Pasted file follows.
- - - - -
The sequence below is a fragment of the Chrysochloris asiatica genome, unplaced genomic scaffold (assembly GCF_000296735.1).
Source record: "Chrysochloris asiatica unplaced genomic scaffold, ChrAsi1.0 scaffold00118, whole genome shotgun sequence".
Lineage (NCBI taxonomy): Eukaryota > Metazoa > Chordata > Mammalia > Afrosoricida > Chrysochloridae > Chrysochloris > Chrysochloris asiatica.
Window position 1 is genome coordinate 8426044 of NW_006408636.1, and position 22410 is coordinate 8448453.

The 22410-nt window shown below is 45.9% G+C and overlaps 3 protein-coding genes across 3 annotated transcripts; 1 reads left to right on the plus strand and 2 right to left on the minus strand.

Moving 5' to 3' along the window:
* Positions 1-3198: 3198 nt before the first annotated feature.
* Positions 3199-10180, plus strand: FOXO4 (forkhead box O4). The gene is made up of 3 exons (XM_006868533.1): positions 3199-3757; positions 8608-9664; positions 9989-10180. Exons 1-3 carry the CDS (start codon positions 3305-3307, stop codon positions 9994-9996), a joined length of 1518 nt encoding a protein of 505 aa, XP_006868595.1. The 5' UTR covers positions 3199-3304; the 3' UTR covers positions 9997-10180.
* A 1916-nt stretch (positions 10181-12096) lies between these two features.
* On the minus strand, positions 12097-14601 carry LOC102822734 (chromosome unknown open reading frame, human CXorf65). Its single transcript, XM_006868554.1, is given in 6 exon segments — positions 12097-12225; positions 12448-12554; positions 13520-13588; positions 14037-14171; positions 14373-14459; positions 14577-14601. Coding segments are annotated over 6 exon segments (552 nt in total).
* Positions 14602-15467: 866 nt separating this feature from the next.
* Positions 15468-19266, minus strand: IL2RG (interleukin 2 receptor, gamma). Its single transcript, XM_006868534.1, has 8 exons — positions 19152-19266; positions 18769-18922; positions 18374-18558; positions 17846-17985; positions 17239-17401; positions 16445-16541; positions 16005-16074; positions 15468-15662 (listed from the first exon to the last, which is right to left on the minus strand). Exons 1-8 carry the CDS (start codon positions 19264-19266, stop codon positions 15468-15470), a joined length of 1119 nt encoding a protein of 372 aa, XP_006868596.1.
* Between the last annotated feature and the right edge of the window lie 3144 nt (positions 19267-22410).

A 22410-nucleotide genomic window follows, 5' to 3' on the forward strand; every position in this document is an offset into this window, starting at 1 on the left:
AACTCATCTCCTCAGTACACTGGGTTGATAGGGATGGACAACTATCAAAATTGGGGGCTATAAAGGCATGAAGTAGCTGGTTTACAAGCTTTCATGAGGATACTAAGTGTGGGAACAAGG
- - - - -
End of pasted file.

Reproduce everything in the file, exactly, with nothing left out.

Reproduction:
The sequence below is a fragment of the Chrysochloris asiatica genome, unplaced genomic scaffold (assembly GCF_000296735.1).
Source record: "Chrysochloris asiatica unplaced genomic scaffold, ChrAsi1.0 scaffold00118, whole genome shotgun sequence".
Lineage (NCBI taxonomy): Eukaryota > Metazoa > Chordata > Mammalia > Afrosoricida > Chrysochloridae > Chrysochloris > Chrysochloris asiatica.
Window position 1 is genome coordinate 8426044 of NW_006408636.1, and position 22410 is coordinate 8448453.

The 22410-nt window shown below is 45.9% G+C and overlaps 3 protein-coding genes across 3 annotated transcripts; 1 reads left to right on the plus strand and 2 right to left on the minus strand.

Moving 5' to 3' along the window:
* Positions 1-3198: 3198 nt before the first annotated feature.
* Positions 3199-10180, plus strand: FOXO4 (forkhead box O4). The gene is made up of 3 exons (XM_006868533.1): positions 3199-3757; positions 8608-9664; positions 9989-10180. Exons 1-3 carry the CDS (start codon positions 3305-3307, stop codon positions 9994-9996), a joined length of 1518 nt encoding a protein of 505 aa, XP_006868595.1. The 5' UTR covers positions 3199-3304; the 3' UTR covers positions 9997-10180.
* A 1916-nt stretch (positions 10181-12096) lies between these two features.
* On the minus strand, positions 12097-14601 carry LOC102822734 (chromosome unknown open reading frame, human CXorf65). Its single transcript, XM_006868554.1, is given in 6 exon segments — positions 12097-12225; positions 12448-12554; positions 13520-13588; positions 14037-14171; positions 14373-14459; positions 14577-14601. Coding segments are annotated over 6 exon segments (552 nt in total).
* Positions 14602-15467: 866 nt separating this feature from the next.
* Positions 15468-19266, minus strand: IL2RG (interleukin 2 receptor, gamma). Its single transcript, XM_006868534.1, has 8 exons — positions 19152-19266; positions 18769-18922; positions 18374-18558; positions 17846-17985; positions 17239-17401; positions 16445-16541; positions 16005-16074; positions 15468-15662 (listed from the first exon to the last, which is right to left on the minus strand). Exons 1-8 carry the CDS (start codon positions 19264-19266, stop codon positions 15468-15470), a joined length of 1119 nt encoding a protein of 372 aa, XP_006868596.1.
* Between the last annotated feature and the right edge of the window lie 3144 nt (positions 19267-22410).

A 22410-nucleotide genomic window follows, 5' to 3' on the forward strand; every position in this document is an offset into this window, starting at 1 on the left:
AACTCATCTCCTCAGTACACTGGGTTGATAGGGATGGACAACTATCAAAATTGGGGGCTATAAAGGCATGAAGTAGCTGGTTTACAAGCTTTCATGAGGATACTAAGTGTGGGAACAAGG